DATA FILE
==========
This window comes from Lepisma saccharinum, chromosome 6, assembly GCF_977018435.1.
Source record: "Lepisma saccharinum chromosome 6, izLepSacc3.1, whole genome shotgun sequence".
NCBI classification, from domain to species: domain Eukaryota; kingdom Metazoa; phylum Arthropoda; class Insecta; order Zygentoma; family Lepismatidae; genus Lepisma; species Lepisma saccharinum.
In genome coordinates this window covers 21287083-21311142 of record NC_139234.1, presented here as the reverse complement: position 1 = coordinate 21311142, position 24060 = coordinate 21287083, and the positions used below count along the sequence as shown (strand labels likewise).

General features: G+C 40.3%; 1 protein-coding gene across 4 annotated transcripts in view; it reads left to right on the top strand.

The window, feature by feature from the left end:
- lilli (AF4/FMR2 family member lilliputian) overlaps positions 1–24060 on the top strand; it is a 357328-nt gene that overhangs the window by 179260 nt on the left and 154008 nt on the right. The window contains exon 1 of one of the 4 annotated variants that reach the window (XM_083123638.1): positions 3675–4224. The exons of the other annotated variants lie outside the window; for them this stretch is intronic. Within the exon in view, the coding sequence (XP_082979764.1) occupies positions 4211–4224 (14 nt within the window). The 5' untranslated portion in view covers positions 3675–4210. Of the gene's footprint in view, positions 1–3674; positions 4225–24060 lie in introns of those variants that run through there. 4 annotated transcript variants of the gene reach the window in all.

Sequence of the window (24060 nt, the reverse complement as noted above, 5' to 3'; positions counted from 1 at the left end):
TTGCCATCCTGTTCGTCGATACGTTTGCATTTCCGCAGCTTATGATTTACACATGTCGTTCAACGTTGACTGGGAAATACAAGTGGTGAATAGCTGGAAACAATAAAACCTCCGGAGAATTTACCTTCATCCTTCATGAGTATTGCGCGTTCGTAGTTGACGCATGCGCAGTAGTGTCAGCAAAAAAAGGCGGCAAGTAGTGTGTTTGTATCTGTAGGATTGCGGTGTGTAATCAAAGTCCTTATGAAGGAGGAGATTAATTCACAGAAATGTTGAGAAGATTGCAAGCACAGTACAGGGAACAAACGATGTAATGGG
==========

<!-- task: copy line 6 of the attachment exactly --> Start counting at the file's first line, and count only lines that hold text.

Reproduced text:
The window, feature by feature from the left end: